Penetration (mm)
Fig. 10 Load-Penetration curve for M41 to M44 as
100 per table 3

0 It has seemed from the figure 9 that M33 has


0 2 4 6 8 10 maximum load and flexibility as compared to other
Penetartion (mm) three mixes. So from the CBR test of all the mix it
Fig. 8 Load-Penetration curve for M21 to M24 as has been concluded that M33 is having maximum
per table 3 CBR values as compared to other mixes as shown
in table 4.
1100

1000 Soil Table 4 CBR value of all Mix


CBR Value
900 M31 Mix as per
table 3 2.5 mm 5 mm
800 M32
Soil 1.124088 1.311436
M33
700 M11 15.17518 18.73479
M34 M12 24.81679 35.29219
Load (kgf)

600
M13 16.83778 26.56949
500 M14 8.858781 17.84679
400 M21 13.56058 17.77518
M22 23.91387 31.64234
300
M23 15.64308 23.95989
200 M24 7.372285 16.27745
M31 16.17372 20.43796
100
M32 25.71971 38.94204
0 M33 28.84891 41.3781
0 2 4 6 8 10
M34 10.34528 19.41614
Penetration (mm)
M41 14.88569 19.11893
Fig. 9 Load-Penetration curve for M31 to M34 as M42 25.40036 35.30803
per table 3 M43 16.75795 26.10292
M44 8.115533 16.89781

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Soil Stabilization using Pozzolonic Material and jute fiber

It has found that with M33 the CBR value • The inclusion of fibers had a significant
increases upto 28 % which indicates that, the soil influence on the engineering behavior of soil-
thickness can be reduced by at least 50%. fly ash mixture. There is optimum percentage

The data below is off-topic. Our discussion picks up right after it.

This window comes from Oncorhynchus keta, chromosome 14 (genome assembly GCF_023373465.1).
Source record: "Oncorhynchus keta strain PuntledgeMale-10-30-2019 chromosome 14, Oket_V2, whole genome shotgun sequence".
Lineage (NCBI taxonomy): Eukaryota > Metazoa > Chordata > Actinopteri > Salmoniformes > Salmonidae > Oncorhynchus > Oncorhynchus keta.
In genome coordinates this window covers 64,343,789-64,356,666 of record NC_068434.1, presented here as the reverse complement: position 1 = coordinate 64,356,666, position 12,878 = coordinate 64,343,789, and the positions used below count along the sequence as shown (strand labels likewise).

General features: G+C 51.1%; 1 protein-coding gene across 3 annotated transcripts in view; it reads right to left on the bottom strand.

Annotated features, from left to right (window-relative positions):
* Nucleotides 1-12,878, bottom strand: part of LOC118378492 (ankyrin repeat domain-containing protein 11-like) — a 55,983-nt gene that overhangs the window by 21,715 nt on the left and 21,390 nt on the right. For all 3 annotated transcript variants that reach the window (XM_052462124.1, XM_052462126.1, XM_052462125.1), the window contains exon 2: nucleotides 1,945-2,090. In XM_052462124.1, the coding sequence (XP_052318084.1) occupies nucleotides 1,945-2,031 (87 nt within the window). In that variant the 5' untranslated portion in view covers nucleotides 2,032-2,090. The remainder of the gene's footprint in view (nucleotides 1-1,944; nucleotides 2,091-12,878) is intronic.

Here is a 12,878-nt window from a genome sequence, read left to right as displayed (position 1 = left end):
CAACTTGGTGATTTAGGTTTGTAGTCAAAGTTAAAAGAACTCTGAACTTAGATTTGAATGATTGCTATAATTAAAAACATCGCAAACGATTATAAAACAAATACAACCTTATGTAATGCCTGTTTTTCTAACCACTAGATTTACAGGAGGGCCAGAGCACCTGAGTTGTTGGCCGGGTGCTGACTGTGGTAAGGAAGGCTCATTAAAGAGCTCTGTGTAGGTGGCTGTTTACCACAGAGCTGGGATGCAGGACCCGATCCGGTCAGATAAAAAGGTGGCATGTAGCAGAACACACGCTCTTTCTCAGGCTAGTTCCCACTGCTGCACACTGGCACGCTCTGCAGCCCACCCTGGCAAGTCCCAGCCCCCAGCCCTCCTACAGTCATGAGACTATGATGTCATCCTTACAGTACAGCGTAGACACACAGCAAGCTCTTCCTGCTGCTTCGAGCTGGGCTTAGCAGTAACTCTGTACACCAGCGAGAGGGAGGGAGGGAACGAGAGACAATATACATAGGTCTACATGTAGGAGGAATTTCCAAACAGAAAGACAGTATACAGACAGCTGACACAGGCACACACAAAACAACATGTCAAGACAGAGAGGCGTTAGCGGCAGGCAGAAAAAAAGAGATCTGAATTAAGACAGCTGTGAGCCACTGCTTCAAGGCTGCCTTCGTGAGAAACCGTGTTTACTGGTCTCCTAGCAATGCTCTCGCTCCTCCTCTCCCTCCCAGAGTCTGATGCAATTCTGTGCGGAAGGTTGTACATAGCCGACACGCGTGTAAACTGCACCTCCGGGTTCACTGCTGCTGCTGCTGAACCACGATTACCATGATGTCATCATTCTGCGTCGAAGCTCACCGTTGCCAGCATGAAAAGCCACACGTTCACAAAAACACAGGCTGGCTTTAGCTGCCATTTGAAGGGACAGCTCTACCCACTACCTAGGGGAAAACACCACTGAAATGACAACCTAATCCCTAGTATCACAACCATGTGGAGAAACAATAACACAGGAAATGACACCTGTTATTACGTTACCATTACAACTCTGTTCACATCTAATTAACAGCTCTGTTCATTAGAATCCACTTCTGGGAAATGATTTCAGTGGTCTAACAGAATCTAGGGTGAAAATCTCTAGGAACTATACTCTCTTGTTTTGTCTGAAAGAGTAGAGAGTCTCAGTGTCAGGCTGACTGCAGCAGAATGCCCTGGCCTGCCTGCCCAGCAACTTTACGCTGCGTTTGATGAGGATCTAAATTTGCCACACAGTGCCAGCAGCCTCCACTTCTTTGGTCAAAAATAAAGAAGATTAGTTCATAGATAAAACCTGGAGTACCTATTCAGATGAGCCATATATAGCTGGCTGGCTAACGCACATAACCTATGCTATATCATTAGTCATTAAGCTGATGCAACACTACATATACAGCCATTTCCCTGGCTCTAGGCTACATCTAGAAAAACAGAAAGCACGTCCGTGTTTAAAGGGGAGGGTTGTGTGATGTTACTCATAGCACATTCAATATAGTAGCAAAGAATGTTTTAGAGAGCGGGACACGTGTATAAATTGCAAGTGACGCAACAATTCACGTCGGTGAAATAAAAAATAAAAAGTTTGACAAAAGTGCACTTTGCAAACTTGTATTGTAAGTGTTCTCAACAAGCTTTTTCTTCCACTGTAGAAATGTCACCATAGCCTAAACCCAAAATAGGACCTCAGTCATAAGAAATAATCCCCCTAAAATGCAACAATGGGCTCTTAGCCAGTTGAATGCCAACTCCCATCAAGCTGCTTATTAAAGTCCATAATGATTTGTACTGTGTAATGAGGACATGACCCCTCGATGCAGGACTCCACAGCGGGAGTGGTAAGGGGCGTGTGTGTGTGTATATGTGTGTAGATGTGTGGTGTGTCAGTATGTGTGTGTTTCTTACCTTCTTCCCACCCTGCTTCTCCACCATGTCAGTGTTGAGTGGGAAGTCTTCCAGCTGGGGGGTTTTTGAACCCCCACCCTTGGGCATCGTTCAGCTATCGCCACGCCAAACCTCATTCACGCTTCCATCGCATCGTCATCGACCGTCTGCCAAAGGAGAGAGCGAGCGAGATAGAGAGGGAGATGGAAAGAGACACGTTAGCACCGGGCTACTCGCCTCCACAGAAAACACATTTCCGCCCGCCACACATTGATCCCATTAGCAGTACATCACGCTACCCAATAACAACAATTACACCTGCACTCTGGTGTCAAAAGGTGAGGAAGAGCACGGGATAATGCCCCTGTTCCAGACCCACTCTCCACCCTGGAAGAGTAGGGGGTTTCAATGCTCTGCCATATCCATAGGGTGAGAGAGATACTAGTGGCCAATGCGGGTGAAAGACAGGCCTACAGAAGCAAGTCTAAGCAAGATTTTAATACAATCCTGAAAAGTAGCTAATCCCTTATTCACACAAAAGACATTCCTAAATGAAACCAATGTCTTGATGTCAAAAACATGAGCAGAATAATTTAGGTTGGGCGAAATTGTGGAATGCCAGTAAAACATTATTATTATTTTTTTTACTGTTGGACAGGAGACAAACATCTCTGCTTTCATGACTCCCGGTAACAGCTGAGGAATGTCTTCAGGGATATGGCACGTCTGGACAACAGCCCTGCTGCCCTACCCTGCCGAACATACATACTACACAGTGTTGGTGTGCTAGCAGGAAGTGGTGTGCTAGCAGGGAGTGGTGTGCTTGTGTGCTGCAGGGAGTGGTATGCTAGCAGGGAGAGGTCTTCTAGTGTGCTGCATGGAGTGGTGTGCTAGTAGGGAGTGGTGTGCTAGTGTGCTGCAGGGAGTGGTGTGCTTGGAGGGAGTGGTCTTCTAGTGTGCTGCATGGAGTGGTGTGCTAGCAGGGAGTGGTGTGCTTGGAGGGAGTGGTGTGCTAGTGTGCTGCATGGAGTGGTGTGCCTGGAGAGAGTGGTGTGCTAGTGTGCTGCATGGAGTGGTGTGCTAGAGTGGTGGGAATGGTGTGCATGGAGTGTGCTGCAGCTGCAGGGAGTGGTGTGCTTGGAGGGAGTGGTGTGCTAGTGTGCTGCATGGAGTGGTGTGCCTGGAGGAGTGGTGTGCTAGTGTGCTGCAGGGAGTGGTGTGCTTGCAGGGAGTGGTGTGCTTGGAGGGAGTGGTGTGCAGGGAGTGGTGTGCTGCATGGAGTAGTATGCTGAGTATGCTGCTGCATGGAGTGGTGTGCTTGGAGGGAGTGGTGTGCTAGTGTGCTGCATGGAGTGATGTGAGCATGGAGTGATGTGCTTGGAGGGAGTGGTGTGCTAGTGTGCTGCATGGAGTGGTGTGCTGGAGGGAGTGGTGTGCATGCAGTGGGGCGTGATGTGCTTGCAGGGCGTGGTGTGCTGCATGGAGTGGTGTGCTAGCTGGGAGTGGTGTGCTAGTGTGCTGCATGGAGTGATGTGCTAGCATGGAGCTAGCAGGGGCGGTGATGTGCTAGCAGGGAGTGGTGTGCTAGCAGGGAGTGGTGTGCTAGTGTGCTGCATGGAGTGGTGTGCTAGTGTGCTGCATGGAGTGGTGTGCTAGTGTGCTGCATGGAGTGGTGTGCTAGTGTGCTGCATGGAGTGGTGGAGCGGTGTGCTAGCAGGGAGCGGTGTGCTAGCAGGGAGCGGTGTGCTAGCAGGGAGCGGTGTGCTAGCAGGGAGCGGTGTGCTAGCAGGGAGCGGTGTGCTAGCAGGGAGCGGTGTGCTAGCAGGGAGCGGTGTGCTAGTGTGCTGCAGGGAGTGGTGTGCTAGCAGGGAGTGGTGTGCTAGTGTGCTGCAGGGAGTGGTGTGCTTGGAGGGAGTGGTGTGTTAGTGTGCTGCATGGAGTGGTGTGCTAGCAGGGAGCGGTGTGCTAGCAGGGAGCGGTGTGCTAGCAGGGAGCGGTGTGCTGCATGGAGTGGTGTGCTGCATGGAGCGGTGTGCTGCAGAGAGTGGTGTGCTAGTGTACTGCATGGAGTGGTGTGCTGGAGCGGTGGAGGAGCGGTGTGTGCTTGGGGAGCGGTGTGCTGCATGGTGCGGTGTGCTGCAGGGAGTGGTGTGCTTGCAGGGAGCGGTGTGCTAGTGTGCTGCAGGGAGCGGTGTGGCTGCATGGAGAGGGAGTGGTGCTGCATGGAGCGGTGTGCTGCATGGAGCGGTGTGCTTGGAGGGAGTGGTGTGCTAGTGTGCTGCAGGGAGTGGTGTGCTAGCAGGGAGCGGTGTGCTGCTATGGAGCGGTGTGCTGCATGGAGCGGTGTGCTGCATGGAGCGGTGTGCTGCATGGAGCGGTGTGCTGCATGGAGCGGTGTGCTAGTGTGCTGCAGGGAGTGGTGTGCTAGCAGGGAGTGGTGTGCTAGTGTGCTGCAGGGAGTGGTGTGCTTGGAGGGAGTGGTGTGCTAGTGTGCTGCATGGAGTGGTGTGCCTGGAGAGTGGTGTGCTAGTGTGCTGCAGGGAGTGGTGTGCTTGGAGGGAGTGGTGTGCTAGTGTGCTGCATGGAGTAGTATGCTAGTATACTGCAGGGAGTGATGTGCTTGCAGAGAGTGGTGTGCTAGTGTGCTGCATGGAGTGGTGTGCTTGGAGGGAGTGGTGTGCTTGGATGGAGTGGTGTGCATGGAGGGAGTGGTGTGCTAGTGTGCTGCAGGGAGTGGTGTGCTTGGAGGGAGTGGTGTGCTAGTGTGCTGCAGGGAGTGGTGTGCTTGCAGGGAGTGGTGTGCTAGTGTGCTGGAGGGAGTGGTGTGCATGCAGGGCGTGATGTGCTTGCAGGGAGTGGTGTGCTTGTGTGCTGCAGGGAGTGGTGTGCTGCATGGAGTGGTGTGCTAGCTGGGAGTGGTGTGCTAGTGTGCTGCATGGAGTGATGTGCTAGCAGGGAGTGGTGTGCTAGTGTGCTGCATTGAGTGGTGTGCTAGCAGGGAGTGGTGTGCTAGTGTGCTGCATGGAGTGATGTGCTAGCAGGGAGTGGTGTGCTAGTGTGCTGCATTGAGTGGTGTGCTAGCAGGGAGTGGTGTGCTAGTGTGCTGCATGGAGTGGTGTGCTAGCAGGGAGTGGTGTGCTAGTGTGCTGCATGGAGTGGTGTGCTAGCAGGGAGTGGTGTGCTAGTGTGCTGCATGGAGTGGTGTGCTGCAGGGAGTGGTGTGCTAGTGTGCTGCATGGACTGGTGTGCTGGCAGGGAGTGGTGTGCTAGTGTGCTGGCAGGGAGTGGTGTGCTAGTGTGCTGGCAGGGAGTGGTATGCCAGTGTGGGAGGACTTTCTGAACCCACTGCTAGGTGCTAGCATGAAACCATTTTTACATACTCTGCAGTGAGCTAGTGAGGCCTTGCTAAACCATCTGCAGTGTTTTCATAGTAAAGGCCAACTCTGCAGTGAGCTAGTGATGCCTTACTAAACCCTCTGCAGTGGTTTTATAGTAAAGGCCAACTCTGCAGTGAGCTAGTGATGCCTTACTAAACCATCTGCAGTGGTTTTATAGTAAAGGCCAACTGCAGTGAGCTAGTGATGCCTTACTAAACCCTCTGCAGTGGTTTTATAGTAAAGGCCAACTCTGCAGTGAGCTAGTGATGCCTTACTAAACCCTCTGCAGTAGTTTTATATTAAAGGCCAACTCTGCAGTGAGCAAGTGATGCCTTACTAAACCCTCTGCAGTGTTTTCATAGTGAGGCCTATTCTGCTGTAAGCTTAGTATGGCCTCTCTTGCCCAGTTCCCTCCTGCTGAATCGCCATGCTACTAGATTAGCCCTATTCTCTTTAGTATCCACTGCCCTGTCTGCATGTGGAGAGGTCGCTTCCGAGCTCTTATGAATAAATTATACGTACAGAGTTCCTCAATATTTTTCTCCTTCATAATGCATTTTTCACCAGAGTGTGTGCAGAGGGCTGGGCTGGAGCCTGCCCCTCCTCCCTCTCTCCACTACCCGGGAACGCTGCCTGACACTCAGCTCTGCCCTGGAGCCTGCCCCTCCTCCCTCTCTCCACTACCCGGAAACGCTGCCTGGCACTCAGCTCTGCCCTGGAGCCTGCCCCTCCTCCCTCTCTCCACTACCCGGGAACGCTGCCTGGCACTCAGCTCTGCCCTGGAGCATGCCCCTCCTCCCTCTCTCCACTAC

of fiber content that increases the MDD of soil-
CONCLUSION fly ash mixture as seen from mix M13 and
Fly ash is waste material imposing hazardous M23.
effect on environment and human health, also it • Based upon the study it was concluded that
can’t be disposed of properly and its disposal is proportion of 1% jute fiber+ 20% fly ash and
not economically viable but if it is blended with 5% lime together in a soil is the best
combination of materials having maximum
other construction materials like clayey soil then it
CBR value. Hence this proportion may be used
can be used best for various construction purposes in road embankments.
like sub grade ,Foundation base and embankments.
The present study is aimed at improving the REFERENCES
properties of soil suitable for road construction. [1]. Mitchell, J.K. and R.K. Katti (1981) Soil
Based upon the above study following conclusion improvement .state-of-the-art report. Proc.,
can be drawn: 10th Int. Conf. on Soil Mechanics and
Foundation Engineering. International Society
• It has seen that MDD of FA and lime as 1.795 of Soil Mechanics and Foundation
kg/m3 and 1.6 kg/m3 at 20% and 5% of the total Engineering, London, 261-317.
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• It has seemed that M33 has maximum load and Properties of Kaolinite /Fiber soil composite.
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• It has determined that with change in lime ASCE120 (8), 1381-1393.
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and I.S. Oweis (1993) Lime sludge amended
• The value of OMC increases with increase in
fly ash for utilization as an engineering
fly ash and lime content. With the addition of
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[5]. Dhariwal, Ashok (2003) Performance studies
• M12 is having more strength upto 5.0 mm
penetration but the flexibility is less as on California bearing ratio values of fly ash
compared to M13, similar result has been reinforced with jute and non woven geo
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the CBR value goes on increases by 37.56% for
University, Philadelphia.
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from mix M13 to M33. [7]. Emilliani, A.G., Salma, D and Ismail, A.
(1994), Geotechnical properties of fly ash and

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Balbir Pandey, Ketan Bajaj, A.P. Singh